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Publication numberUS6845357 B2
Publication typeGrant
Application numberUS 09/912,114
Publication dateJan 18, 2005
Filing dateJul 24, 2001
Priority dateJul 24, 2001
Fee statusPaid
Also published asUS20030088412, WO2003010753A1
Publication number09912114, 912114, US 6845357 B2, US 6845357B2, US-B2-6845357, US6845357 B2, US6845357B2
InventorsRavindra K. Shetty, Venkatesan Thyagarajan
Original AssigneeHoneywell International Inc.
Export CitationBiBTeX, EndNote, RefMan
External Links: USPTO, USPTO Assignment, Espacenet
Pattern recognition using an observable operator model
US 6845357 B2
Abstract
Data structures, systems, and methods are aspects of pattern recognition using observable operator models (OOMs). OOMs are more efficient than Hidden Markov Models (HMMs). A data structure for an OOM has characteristic events, an initial distribution vector, a probability transition matrix, an occurrence count matrix, and at least one observable operator. System applications include computer systems, cellular phones, wearable computers, home control systems, fire safety or security systems, PDAs, and flight systems. A method of pattern recognition comprises training OOMs, receiving unknown input, computing matching probabilities, selecting the maximum probability, and displaying the match. A method of speech recognition comprises sampling a first input stream, performing a spectral analysis, clustering, training OOMs, and recognizing speech using the OOMs.
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Claims(41)
1. A computer-implemented method of pattern recognition, comprising:
training a plurality of observable operator models for a plurality of characteristic events, the observable operator models comprising a plurality of observable operators;
receiving an unknown input data stream;
computing a plurality of matching probabilities, one matching probability for each one of the plurality of characteristic events using the plurality of observable operators, wherein each matching probability is a probability that the unknown input matches a particular characteristic event;
selecting a maximum matching probability from the plurality of matching probabilities; and
displaying a characteristic event having the maximum matching probability.
2. The method as recited in claim 1, wherein the unknown input data stream occurs at a particular point in an input data stream, the input stream comprising a sequence occurring prior to the unknown input data stream.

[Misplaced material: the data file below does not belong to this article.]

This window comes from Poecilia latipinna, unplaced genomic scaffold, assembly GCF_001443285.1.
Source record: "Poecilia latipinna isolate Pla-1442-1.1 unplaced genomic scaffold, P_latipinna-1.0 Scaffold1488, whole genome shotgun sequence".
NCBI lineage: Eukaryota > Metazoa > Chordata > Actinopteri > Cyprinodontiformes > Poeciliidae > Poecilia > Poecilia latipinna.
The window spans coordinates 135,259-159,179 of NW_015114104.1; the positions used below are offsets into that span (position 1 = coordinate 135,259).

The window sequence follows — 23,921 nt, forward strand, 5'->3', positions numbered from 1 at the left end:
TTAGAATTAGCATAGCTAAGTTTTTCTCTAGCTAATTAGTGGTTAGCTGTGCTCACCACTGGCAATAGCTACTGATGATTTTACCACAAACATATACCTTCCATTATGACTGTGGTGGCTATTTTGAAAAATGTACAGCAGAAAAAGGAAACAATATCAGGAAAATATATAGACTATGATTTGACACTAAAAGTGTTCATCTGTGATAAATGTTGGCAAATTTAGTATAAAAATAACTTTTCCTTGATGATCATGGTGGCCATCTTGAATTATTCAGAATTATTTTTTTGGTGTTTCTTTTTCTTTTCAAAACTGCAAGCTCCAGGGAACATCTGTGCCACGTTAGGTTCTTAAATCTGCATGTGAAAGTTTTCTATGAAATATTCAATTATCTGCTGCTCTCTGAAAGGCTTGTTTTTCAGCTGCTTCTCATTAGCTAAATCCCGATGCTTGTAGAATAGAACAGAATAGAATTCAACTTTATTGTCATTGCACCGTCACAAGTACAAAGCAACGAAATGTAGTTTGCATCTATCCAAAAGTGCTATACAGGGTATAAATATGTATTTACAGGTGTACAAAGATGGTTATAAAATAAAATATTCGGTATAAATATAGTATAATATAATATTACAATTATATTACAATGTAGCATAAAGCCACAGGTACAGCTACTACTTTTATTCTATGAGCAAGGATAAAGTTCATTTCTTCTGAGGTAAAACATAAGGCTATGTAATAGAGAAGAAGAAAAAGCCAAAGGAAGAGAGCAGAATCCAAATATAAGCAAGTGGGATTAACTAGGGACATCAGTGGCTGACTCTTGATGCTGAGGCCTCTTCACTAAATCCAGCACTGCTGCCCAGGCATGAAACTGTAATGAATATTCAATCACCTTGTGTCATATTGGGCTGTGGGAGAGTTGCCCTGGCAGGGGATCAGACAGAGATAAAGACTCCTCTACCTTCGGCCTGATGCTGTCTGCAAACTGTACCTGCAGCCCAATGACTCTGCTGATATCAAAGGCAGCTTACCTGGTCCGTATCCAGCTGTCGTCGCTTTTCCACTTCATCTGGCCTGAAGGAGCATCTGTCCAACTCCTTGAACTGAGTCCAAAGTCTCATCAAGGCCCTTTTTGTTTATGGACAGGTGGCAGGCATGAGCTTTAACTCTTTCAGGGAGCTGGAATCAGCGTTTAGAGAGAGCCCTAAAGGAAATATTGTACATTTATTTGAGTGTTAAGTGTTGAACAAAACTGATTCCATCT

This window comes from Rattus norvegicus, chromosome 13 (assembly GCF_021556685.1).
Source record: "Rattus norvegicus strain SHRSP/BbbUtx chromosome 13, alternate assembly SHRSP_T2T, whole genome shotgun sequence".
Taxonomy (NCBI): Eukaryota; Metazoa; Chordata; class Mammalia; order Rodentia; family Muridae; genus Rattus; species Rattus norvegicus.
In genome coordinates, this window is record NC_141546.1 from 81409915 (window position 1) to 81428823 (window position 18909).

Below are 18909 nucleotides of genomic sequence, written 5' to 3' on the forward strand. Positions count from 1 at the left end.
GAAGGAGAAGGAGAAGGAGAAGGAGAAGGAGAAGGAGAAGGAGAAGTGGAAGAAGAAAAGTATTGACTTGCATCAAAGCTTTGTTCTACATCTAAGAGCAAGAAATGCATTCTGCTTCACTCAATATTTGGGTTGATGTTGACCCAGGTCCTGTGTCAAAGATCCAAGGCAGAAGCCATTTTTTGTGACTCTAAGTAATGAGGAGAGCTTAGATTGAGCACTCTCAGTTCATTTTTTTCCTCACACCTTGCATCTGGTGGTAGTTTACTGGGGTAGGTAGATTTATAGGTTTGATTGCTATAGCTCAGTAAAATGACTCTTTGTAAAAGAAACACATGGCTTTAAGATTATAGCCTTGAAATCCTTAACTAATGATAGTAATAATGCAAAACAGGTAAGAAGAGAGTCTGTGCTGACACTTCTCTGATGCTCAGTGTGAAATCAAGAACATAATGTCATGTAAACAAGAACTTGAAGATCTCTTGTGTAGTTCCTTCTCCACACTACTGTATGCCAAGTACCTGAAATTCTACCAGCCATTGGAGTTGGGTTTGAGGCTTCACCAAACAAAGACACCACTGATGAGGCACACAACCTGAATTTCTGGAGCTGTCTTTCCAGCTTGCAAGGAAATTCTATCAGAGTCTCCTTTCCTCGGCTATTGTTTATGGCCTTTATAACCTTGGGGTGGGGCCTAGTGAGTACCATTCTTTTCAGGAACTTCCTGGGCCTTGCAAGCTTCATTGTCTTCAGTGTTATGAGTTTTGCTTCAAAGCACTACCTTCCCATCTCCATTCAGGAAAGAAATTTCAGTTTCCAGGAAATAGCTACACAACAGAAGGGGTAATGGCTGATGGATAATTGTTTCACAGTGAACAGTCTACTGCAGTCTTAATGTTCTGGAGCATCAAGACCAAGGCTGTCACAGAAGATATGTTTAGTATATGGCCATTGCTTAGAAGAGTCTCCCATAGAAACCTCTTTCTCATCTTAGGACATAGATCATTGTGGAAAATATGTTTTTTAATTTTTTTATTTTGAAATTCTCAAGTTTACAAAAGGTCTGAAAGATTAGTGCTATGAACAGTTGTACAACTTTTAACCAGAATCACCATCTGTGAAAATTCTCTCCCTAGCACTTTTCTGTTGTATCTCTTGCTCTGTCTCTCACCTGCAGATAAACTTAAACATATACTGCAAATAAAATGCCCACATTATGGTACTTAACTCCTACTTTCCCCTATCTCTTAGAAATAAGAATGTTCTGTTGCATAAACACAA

3. The method as recited in claim 2, each matching probability is a probability that the unknown input data stream matches a particular characteristic event, given the sequence occurring prior to the unknown input data stream.
4. The method as recited in claim 1, wherein the unknown input data stream is a word and the characteristic events define a vocabulary.
5. The method as recited in claim 1, wherein the training act comprises:
computing a probability transition matrix;
computing an occurrence count matrix;
estimating the plurality of observable operators from the probability transition matrix and the occurrence count matrix; and
standardizing the plurality of observable operators.
6. The method as recited in claim 5, wherein standardizing the plurality of observable operators further comprises computing a mean and standard deviation for each observable operator.
7. A computer-readable medium having computer-executable instructions for performing a method of recognizing speech, the method comprising:
sampling a first input stream, resulting in a plurality of samples;
performing a spectral analysis of the samples to obtain a plurality of feature vectors;
clustering the feature vectors to form a plurality of observation vectors;
training at least one observable operator model using the observation vectors; and
recognizing at least one part of speech from a second input stream using the at least one observable operator model.
8. The computer-readable medium as recited in claim 7, wherein the spectral analysis comprises:
removing noise from the samples;
performing pre-emphasis on the samples in order to spectrally flatten the samples;
blocking the spectrally flattened samples into framed samples;
windowing the framed samples to obtain windowed samples with signal energy substantially concentrated at the center of the frames;
performing auto-correlation analysis for each windowed sample to obtain auto-correlated samples; and
performing linear predictive coding (LPC) analysis for each auto-correlated sample to obtain feature vectors.
9. The computer-readable medium as recited in claim 7, wherein the at least one observable operator model is stateless.
10. The computer-readable medium as recited in claim 9, wherein a probability of selecting an operator is computed using the operator itself.
11. The computer-readable medium as recited in claim 10, wherein the computational efficiency is about O(n+k) where n is a number of samples and k is a constant.
12. The computer-readable medium as recited in claim 10, wherein the at least one part of speech comprises a concatenation of a plurality of operators.
13. A data structure of an observable operator model used to recognize patterns, comprising:
a plurality of characteristic events corresponding to a input stream, the input stream comprising a plurality of stream elements and the input stream comprising a plurality of sequences;